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Saturday, June 3, 2023
June 3, 2023

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Replacement I-5 Bridge could include pedestrian lookout

By , Columbian staff writer

A bulged lookout on the proposed Interstate 5 Bridge to enhance the experience for pedestrians and cyclists is being considered by the Interstate Bridge Replacement program.

The lookout’s location has yet to be decided, but if it were up to Greg Johnson, the program’s administrator, it would be where pedestrians can sit, relax and have the best possible view.

“Folks could look out on the river and hopefully have sight of Mount Hood and just take time to enjoy the experience of being over one of the most iconic rivers in the country,” said Johnson.

Specifics will be developed over the next year and a half as the Interstate Bridge Replacement team talks to urban design and bridge aesthetic firms and continues to communicate with the biking and walking communities.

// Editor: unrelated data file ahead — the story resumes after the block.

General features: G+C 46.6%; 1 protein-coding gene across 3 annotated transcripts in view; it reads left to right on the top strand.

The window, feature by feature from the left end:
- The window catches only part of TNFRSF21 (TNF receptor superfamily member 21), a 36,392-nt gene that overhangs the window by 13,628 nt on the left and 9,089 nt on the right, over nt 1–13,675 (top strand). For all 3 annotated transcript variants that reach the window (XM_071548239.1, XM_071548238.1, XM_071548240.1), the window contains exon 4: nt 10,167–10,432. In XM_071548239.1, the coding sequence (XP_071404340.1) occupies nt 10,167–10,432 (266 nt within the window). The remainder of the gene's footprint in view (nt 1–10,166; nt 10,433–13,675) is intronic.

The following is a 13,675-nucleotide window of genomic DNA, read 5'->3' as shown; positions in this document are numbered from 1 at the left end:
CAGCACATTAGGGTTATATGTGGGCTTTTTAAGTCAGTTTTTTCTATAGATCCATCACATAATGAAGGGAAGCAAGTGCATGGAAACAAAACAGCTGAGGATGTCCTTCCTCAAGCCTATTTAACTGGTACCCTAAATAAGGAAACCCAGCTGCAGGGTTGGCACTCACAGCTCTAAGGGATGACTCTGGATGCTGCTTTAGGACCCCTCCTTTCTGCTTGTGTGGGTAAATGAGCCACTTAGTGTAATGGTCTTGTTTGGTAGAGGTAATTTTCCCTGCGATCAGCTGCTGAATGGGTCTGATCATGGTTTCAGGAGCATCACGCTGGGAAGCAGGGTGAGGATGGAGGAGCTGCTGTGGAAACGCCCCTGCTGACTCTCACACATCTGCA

Johnson said that although not every possible bridge configuration could accommodate a lookout, the ones under most serious consideration likely would.

The U.S. Coast Guard, which has veto power over a new bridge, issued a preliminary determination requiring a replacement bridge to provide at least 178 feet of clearance, the same as the current lift spans when fully raised.

Although the Coast Guard’s decision was not final, if a clearance of 178 feet is ultimately required, a bridge with a moveable span would likely be necessary to accommodate pedestrians and to make crossing the Columbia easier, specifically for trucks.

The bridge type will not be selected until at least 2024.

“We know it’s important for the user experience for bikers and walkers,” Johnson said. “To draw more people to use it you have to have things that are of interest and make it interesting for them to be on that path.”

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This story was made possible by Community Funded Journalism, a project from The Columbian and the Local Media Foundation. Top donors include the Ed and Dollie Lynch Fund, Patricia, David and Jacob Nierenberg, Connie and Lee Kearney, Steve and Jan Oliva, The Cowlitz Tribal Foundation and the Mason E. Nolan Charitable Fund. The Columbian controls all content. For more information, visit columbian.com/cfj.